Earlier this month, we all breathed a sigh of relief as USW members ratified a new five-year agreement with Vale.
These workers deserve to be commended for their efforts. Their families, friends and neighbours also deserve to be commended for supporting them throughout this very difficult time. Having visited the Steel Hall regularly, I can attest to the generosity of community members and business owners who made significant contributions to the workers’ food bank for almost a year.
However, many workers lost their vehicles, homes and savings. Some families even fell apart. We cannot understate the impact this strike has had on so many people. We all know small and independent businesses throughout Greater Sudbury that also paid a price for this strike.
As an Inco employee, I lived through the previous record-holding strike of 1978-1979. It’s hard not to feel that history repeats itself sometimes. But this shouldn’t stop us from trying to move forward in way that prevents such devastating events from happening again.
And while much has been said and written about this strike, more analysis and reflection is both welcome and necessary. We need to look at the conditions that led to the strike, and the conditions that contributed to its longevity.
I am working with my colleagues and like-minded parliamentarians to strengthen applicable federal laws such as banning scab labour in all disputes under federal jurisdiction, and strengthening the Investment Canada Act (ICA).
With respect to the ICA, this past April, Parliament adopted my motion that seeks to protect the interests of Canadian workers and their communities by strengthening the Investment Canada Act in three key ways:
First, the motion called for lowering the threshold for public review. You see, the federal government does not review every foreign takeover. Only sales of companies over $300 million are reviewed. However, instead of keeping this threshold relatively low to ensure maximum reviews take place, the federal government is going in the opposite direction. It plans to raise that minimum threshold to $1 billion in the coming few years. Imagine…a Canadian company worth $999 million could be sold without the government batting an eye. What a scary proposition.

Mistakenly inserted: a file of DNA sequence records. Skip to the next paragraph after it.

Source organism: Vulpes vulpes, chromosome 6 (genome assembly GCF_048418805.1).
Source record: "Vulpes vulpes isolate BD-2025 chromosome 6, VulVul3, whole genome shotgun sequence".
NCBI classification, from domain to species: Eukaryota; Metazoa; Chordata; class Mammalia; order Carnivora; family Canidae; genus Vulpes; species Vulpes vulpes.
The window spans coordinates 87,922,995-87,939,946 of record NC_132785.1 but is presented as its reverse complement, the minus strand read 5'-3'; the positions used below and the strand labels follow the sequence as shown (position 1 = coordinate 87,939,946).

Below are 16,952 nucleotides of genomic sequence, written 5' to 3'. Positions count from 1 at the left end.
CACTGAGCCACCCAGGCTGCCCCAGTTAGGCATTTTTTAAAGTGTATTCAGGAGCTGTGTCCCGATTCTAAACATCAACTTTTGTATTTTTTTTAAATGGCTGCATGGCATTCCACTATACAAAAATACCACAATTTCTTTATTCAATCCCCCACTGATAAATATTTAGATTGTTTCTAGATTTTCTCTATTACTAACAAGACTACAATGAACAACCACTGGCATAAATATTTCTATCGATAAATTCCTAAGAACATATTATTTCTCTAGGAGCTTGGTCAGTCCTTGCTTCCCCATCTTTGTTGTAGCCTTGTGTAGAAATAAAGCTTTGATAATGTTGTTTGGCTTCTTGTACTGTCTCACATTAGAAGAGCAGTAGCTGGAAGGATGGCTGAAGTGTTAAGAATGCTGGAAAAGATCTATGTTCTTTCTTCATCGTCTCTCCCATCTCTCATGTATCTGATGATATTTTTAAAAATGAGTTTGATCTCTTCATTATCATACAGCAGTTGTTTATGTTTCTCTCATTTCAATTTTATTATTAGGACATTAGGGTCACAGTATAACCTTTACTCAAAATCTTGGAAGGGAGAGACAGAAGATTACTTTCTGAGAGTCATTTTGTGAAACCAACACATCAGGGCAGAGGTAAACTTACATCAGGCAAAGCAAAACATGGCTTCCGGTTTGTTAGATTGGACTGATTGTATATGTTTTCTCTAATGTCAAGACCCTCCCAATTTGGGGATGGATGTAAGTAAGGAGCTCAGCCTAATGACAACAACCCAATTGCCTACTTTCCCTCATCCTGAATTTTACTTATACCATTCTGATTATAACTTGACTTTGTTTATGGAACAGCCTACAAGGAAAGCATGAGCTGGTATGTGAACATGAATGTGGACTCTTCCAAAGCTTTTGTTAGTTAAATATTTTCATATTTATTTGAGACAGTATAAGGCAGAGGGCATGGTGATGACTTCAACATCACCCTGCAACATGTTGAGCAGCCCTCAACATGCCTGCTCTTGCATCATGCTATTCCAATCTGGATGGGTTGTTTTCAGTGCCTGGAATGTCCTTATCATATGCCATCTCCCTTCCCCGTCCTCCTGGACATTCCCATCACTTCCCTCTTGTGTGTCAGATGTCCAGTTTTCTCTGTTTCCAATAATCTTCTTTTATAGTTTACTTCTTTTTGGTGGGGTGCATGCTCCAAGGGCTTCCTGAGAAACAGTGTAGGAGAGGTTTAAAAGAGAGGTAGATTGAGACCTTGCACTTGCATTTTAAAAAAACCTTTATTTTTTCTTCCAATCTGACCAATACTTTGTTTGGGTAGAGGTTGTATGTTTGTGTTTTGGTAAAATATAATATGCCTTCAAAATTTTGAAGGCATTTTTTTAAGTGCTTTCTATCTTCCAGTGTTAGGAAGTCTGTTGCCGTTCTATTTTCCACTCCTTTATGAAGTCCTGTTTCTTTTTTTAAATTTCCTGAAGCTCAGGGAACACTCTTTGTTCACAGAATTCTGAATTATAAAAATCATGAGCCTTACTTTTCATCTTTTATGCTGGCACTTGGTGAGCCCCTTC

Second, the motion calls for public hearings in affected communities when a Canadian company is being sold so that in the future, Canadian workers, their communities and other affected stakeholders would have a chance to voice their concerns.
Third, it called for the federal government to publish the reasons for its decisions to approve a takeover, as well as the conditions that a foreign company must meet in order to get federal approval.
This government is telling the world to help itself to our natural resources, our technologies, and our intellectual property and, while they’re at it, it’s also signaling them to not worry about those conditions of sale the federal government imposes. The federal government won’t pursue them, even when they break their contract.
I have also tabled legislation to allow for parliamentary review of foreign takeovers. Collectively, the measures I have presented in Parliament would allow for greater transparency and accountability when Canadian companies are being sold to foreign entities. They would also help inform foreign companies of the realities of doing business in Canada.
To be clear, the NDP is not against foreign ownership, we are against foreign takeovers. We know that more business is good for Canada. Equally, fair wages, decent pensions and protected labour rights are also good for Canada.